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Late Victorian Era Primer

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  • Late Victorian Era Primer

    Colleagues,
    I am researching a book set in the 1890s and am off to my beloved London to do so. Can anyone suggest a quick and efficient way to become steeped in the period? My protagonist is an aristocrat so she'd need to be acquainted with the ritzier sections of London. I'm thinking of something like a Jack the Ripper tour, which I can pretty much do by heart now. Is there any exhibit at the V&A that would bring me up to speed? I know this is an odd request but you guys have more arcane knowledge than any other group with which I a acquainted.
    Thanks so much, guys.

  • #2
    I'd suggest long walks - east to west, south to north. Many of the social divisions that existed in the 1890's can still be appreciated by travelling through the many 'villages' of London.

    A quick spin around the Museum of London might be a good idea too.
    Last edited by MrBarnett; 09-11-2018, 11:44 AM.

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    • #3
      What are the backgrounds of your characters - legal, commercial, literary/artistic, military?

      You might want to tailor your walks (should you choose to take them) to suit your characters.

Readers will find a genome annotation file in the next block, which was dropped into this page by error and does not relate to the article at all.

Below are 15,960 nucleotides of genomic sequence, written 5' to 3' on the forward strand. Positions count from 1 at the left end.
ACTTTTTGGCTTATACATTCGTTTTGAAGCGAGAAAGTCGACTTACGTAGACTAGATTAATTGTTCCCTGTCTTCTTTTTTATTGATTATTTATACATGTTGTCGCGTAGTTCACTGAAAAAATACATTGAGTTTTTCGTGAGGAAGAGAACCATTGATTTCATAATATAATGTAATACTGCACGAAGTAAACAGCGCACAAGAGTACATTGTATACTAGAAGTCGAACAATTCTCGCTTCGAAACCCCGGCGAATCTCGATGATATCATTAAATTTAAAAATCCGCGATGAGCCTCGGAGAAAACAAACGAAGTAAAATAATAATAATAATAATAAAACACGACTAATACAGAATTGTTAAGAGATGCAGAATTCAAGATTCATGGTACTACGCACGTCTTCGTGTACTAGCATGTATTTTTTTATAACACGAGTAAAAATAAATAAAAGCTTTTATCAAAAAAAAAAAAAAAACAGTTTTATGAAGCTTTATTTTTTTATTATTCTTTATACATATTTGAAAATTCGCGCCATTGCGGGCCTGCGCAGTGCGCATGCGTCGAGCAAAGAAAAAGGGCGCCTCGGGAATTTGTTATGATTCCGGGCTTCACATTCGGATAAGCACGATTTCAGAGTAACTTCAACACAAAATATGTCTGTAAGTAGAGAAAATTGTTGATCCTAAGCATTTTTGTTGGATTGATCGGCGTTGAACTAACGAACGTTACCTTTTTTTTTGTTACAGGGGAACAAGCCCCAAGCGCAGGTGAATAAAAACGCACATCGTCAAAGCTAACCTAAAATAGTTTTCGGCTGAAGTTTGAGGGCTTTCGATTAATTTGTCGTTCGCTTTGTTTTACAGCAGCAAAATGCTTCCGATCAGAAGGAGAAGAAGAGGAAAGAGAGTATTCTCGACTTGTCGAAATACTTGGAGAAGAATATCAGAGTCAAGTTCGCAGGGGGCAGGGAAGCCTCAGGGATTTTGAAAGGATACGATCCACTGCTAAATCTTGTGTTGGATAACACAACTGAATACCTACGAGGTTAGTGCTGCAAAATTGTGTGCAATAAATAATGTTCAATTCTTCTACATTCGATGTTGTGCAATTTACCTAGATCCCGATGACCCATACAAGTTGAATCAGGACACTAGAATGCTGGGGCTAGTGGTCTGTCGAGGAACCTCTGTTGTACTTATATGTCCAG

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      • #4
        I can recommend these walks highly if you want to go on guided tours. I go to London every year (Iíll be off again on October 11th) and I do many of these walks.

        http://www.walks.com/
        Regards

        Herlock






        "There is nothing more deceptive than an obvious fact!"

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        • #5
          I would suggest you visit Linley Sambourne's house in Kensington. Linley Sambourne was a Punch cartoonist and he and his wife Marion led a very upper middle class life. The house is virtually as it was in the 1880s 90s as their son lived in it he was unmarried and nothing was changed in the house. It is amazing. The affluence of the upper classes can be seen.Their daughter Maud married Leonard Messel and her daughter became the mother of Anthony Armstrong Jones, who became Viscount Snowdon, when he married Princess Margaret.

          Miss Marple

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